Coke in South Africa
Also related to the leadership in the Black community vis-a-vis The Coca-Cola Company in Atlanta was the Quaker’s American Friends Service Committee’s (AFSC) Atlanta office and its “International Boycott Against Coke” because of Coke’s relentless support of apartheid in South Africa. Because Coke had compromised many in the Black community in Atlanta with a few handouts here and there it was difficult to garner their support for the boycott. Nevertheless, the boycott was a force to be reckoned with throughout the country.
It was from the AFSC office that Tandi Gcabashe, as director of the Southern Africa Peace Education Project, organized the anti-apartheid work and campaigns in the South primarily in the 1980s and 90s. Gcabashe is the daughter of Chief Albert Lithuli who was a former president of the ANC and the first African Nobel Peace Prize winner (1960). Lithuli was killed mysterious in 1967 forcing Gcabashe to leave South Africa in the early 1970’s.
The boycott was launched because of Coke’s refusal to completely disinvest itself from South Africa and because of its hypocritical efforts to claim it was doing something positive in the South African economy to advance Black wealth and opportunity. Below are 1986 reports from AFSC and the American Committee on Africa (ACOA) about Coca-Cola in South Africa.
Over the last few years, faced with pressure to divest from activists in South Africa and in the US, Coca-Cola has begun donating small amounts of money to educational and humanitarian programs for blacks. Company officials have also begun speaking out against the most horrendous aspects of apartheid. But there is another reality to Coca-Cola’s operations in South Africa: a reality determined by the company’s 90% share of the soft-drink market and the hundreds of millions of dollars in sales revenues that the company earns each year off the apartheid system. (1983 sales, according to the Investor Responsibility Research Center, accounted for 5% of the parent company’s worldwide sales.) (“Coca Cola in South Africa” – AFSC – African Activist Archive Project –http://africanactivist.msu.edu/index.php)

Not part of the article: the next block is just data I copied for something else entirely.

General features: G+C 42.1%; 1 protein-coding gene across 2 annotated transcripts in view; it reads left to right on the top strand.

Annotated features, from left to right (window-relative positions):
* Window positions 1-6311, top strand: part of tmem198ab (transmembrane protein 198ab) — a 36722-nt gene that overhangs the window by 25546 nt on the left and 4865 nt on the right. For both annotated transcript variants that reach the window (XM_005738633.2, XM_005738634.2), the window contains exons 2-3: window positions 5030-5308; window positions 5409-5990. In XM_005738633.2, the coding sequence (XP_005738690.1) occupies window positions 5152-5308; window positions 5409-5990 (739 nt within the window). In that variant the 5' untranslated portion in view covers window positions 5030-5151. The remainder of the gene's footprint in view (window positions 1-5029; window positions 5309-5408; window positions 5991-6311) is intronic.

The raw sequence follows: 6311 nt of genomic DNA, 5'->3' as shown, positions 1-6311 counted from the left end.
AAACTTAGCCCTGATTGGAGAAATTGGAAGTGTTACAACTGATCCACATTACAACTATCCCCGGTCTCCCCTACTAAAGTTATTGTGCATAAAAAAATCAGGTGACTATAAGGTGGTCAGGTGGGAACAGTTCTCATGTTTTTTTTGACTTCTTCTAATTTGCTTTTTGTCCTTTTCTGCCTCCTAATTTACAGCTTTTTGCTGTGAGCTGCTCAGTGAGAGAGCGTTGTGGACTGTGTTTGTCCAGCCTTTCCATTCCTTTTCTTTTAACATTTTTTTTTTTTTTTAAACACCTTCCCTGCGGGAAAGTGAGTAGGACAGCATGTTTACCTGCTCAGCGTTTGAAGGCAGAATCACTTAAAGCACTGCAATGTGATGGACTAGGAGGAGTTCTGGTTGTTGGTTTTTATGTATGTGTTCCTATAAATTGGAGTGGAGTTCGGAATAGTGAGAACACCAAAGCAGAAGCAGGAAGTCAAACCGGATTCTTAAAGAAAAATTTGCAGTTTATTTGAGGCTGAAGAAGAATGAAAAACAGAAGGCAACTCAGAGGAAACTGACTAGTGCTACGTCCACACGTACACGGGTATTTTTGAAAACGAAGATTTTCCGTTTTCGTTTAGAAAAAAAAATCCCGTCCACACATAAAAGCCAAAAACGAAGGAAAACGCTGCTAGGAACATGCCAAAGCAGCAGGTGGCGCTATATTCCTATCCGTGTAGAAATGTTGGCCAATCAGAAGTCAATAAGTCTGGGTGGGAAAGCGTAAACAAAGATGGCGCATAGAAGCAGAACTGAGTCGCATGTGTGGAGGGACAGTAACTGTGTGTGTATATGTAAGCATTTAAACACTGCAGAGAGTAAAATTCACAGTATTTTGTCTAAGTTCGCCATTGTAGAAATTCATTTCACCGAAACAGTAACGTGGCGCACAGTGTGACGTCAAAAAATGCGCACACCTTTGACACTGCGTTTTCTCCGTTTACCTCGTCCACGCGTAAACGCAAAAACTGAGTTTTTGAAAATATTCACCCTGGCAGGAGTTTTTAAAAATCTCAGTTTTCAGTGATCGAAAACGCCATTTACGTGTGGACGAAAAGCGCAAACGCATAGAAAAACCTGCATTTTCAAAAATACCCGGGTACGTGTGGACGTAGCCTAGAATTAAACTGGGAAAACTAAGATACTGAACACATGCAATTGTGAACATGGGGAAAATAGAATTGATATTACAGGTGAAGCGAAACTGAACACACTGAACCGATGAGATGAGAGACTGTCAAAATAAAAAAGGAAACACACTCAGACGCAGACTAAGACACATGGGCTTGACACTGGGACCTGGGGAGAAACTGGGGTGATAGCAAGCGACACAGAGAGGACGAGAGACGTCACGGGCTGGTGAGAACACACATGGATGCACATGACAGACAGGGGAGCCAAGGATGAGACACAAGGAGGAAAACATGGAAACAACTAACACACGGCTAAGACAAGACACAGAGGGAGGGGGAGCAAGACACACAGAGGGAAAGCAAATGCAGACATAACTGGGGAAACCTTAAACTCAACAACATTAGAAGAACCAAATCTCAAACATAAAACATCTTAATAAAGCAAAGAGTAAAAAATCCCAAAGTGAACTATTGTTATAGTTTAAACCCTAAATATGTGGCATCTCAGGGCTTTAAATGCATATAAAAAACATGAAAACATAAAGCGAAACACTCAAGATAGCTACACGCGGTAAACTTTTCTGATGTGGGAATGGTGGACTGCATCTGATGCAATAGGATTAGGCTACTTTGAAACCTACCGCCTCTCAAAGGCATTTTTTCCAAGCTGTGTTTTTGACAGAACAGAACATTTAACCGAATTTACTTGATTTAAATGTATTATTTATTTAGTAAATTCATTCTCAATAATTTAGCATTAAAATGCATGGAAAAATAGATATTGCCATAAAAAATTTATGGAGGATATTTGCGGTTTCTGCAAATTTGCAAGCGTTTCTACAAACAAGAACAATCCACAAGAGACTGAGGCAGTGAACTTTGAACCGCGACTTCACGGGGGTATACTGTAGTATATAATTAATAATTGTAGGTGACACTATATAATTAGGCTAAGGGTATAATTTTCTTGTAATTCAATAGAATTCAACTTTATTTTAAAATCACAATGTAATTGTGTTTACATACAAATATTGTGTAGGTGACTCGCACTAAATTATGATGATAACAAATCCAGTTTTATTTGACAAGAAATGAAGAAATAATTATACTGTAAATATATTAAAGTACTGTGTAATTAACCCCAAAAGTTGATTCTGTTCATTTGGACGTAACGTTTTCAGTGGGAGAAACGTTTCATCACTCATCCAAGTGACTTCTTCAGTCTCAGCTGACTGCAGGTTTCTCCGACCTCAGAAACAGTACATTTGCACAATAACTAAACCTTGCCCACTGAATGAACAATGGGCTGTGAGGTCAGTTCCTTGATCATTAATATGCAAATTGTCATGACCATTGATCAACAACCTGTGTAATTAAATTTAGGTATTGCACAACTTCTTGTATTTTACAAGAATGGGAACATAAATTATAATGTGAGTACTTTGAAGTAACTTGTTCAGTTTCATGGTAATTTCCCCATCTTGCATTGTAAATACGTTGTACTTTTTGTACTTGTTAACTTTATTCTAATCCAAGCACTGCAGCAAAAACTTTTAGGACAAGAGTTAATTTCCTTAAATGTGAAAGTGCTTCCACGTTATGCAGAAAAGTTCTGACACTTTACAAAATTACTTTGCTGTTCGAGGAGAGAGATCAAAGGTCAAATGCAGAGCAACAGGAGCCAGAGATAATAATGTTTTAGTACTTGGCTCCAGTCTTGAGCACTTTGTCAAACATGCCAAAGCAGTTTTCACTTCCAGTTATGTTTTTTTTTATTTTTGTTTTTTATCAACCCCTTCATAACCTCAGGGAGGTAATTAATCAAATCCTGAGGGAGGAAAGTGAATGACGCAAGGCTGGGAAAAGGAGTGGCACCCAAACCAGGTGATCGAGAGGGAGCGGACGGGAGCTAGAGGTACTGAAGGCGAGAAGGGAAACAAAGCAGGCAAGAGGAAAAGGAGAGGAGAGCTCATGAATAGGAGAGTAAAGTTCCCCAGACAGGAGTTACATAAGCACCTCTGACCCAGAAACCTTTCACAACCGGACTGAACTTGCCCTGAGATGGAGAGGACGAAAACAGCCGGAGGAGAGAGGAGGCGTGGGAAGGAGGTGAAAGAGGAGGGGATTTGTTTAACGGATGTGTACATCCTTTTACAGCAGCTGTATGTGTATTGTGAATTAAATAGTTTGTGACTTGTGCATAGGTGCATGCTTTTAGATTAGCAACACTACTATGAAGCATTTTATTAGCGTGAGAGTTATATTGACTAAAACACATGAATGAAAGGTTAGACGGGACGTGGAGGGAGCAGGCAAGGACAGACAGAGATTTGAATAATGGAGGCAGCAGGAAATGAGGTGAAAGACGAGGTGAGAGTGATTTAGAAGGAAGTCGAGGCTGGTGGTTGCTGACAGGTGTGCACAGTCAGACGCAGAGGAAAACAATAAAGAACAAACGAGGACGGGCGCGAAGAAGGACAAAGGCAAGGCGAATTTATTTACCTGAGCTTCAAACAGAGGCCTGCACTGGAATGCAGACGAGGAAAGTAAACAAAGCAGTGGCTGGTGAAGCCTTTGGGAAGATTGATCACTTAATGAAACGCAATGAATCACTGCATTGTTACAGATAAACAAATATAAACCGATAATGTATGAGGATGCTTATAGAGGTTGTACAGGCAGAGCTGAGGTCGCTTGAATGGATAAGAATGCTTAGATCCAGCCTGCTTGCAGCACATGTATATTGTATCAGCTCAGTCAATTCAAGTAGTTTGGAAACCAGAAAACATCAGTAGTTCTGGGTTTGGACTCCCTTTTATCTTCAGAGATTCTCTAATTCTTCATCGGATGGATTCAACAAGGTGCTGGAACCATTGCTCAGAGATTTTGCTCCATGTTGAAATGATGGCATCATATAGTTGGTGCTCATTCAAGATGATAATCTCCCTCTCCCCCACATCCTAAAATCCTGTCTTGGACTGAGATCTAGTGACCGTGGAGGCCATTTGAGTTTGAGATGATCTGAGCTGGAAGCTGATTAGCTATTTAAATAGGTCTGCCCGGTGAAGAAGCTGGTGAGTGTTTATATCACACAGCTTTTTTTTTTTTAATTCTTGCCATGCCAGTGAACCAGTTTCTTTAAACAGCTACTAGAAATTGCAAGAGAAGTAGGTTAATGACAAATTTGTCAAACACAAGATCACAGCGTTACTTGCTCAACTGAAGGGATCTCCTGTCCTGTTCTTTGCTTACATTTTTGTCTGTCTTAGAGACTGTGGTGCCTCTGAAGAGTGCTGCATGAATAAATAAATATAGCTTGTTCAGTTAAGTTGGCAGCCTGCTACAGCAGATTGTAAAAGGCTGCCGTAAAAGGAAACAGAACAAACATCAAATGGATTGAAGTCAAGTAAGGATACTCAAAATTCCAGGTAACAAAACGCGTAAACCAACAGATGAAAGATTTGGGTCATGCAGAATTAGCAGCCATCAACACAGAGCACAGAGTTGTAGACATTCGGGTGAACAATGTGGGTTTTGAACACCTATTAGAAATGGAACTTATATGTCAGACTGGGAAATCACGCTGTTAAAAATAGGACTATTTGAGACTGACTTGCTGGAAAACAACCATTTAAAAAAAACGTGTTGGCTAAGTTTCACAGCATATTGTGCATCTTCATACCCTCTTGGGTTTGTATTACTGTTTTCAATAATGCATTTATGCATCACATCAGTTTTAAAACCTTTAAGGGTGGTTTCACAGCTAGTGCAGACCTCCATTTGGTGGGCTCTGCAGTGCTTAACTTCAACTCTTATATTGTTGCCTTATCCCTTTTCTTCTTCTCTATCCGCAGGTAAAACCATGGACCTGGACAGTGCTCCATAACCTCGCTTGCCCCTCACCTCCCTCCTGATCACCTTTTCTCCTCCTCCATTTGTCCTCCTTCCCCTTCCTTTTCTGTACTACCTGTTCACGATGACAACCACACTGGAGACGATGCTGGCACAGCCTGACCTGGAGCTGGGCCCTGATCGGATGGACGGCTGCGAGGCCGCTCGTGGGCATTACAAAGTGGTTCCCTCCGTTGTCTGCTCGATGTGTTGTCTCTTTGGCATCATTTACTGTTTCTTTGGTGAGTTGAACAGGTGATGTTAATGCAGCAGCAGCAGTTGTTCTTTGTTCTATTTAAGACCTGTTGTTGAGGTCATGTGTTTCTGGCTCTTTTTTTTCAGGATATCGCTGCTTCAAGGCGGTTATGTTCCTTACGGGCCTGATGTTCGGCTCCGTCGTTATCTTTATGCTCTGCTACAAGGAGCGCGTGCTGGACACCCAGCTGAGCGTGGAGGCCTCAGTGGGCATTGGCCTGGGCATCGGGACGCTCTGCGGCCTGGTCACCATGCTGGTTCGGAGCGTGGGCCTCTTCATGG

When the Coca-Cola Company announced it was pulling out of South Africa in September 1986, it unveiled a unique addition to the attempts by U.S. companies to pacify opponents of apartheid. A number of companies, including Coca-Cola, have ended direct investment in South Africa while retaining business ties with apartheid. But Coca-Cola went one step further by selling some of its assets to the Black business community. Despite the emotional visions of Affirmative Action that this may evoke, the Coca-Cola plan is nothing more than a well advertised deception. Most importantly, Coca-Cola’s continuing involvement is not assisting Blacks in their struggle, but in actuality is contradicting one of the basic calls articulated by South Africa’s oppressed majority – the complete economic isolation of the apartheid regime.
(Coke) Workers were also angry that their pension funds have been invested in Armscor; the South African state owned and operated arms company. The workers clearly stated, “we refuse to pay for the bullets that kill our children in the townships.” Members of the Food and Allied Workers Union and the Food and Beverage Workers Union warned Black business organizations against buying or helping Black businessmen buy Coca-Cola and charged them with complicity in the continued oppression and exploitation of South Africa’s disenfranchised majority population. (“Coca Cola in South Africa” – ACOA – African Activist Archive Project –http://africanactivist.msu.edu/index.php)
Coke, famously, never totally divested from South Africa. All along its products were sold at huge profits and it essentially provided support to the apartheid regime through its affiliate’s taxes. It was somewhat like Coke’s infamous role in the Nazi regime during WWII. Max Keith was head of Coke in Germany at the time.